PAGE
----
Online Politics 101: An Invaluable ReferenceSubmitted Mon Oct 23 2006 18:00:00 GMT-0400 (EDT)
The other day, I mentioned in passing Colin Delany's Online Politics 101 (.pdf). And ere it age too much -- at one month old, it's already nearing midlife crisis in blog years -- I wanted to return to it.
In many ways, writing an online politicking guide feels like a fool's errand. Read a few from two or three years ago and see how well they've aged. As Delany himself allows, "techniques that worked brilliantly six months ago might yield eyeball-melting failure today."
Nevertheless, there's indisputably a yawning need for this sort of guide, for the considerable swath of causes unable to retain the most current e-advocacy expertise but who quite understandably might require a digestible answer to a question like, "should I use MySpace?" or "how do I raise money online?" From tools to tactics, Delany compactly addresses questions spanning search, blogger relations, e-newsletters, legislative communications, video, guerrilla marketing, and just about anything else a harried nonprofit staffer might be charged by an E.D. to master by C.O.B. Valuable as it is for resource-scarce organizations, it does not shy from some of the more advanced challenges that await bigger-ticket projects.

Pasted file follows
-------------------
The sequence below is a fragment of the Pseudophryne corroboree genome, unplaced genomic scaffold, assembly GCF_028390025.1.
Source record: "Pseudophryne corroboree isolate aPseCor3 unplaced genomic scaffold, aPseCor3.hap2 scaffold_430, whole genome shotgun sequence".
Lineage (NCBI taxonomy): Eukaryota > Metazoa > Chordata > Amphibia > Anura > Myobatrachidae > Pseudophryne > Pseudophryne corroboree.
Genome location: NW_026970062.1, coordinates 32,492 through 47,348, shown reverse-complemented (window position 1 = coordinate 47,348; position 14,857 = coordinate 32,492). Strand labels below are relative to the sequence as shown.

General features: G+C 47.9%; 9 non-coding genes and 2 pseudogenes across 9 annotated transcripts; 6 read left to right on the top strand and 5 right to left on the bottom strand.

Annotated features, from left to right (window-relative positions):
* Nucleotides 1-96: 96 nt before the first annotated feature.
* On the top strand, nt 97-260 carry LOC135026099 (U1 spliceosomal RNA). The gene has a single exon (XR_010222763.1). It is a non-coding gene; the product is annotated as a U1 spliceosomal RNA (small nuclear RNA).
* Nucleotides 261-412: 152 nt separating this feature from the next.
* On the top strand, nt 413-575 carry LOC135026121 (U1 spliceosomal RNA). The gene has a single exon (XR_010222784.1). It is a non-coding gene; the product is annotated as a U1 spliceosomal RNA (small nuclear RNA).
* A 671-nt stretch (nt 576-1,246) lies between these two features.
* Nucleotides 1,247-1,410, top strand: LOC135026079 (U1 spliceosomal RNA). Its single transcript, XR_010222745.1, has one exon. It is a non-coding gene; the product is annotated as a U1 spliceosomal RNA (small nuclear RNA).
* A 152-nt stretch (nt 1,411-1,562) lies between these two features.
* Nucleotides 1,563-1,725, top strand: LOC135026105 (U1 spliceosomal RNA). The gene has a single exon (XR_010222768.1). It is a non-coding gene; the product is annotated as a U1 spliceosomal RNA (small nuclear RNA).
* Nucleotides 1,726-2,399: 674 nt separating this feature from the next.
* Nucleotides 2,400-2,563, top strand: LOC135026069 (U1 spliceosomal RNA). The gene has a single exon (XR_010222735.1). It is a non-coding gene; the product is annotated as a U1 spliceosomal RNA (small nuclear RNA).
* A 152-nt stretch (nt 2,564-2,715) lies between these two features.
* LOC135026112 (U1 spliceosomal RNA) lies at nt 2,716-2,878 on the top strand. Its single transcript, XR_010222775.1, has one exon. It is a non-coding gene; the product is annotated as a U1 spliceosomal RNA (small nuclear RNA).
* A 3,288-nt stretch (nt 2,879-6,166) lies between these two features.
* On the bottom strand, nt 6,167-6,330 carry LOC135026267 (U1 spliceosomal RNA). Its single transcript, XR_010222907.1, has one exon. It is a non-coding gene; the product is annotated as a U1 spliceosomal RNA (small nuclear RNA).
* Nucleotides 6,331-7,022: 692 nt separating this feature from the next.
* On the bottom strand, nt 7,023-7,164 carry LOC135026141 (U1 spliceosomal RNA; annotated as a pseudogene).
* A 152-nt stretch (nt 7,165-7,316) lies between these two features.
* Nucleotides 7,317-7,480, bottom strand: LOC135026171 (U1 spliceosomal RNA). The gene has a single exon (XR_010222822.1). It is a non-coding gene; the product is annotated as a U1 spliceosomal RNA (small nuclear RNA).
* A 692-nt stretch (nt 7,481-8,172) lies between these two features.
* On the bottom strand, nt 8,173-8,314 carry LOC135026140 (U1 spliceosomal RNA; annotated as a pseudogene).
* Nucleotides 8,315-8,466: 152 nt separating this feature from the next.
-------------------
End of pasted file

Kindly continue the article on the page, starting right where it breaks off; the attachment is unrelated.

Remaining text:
The use-by date for half the material -- you don't know which half; that's what's fun about the Internet -- might be Valentine's Day,* but for the time being, it deserves to be considered the introductory how-to reference of choice for online campaigns.
*(Delany's e.politics blog is a good way to keep current.)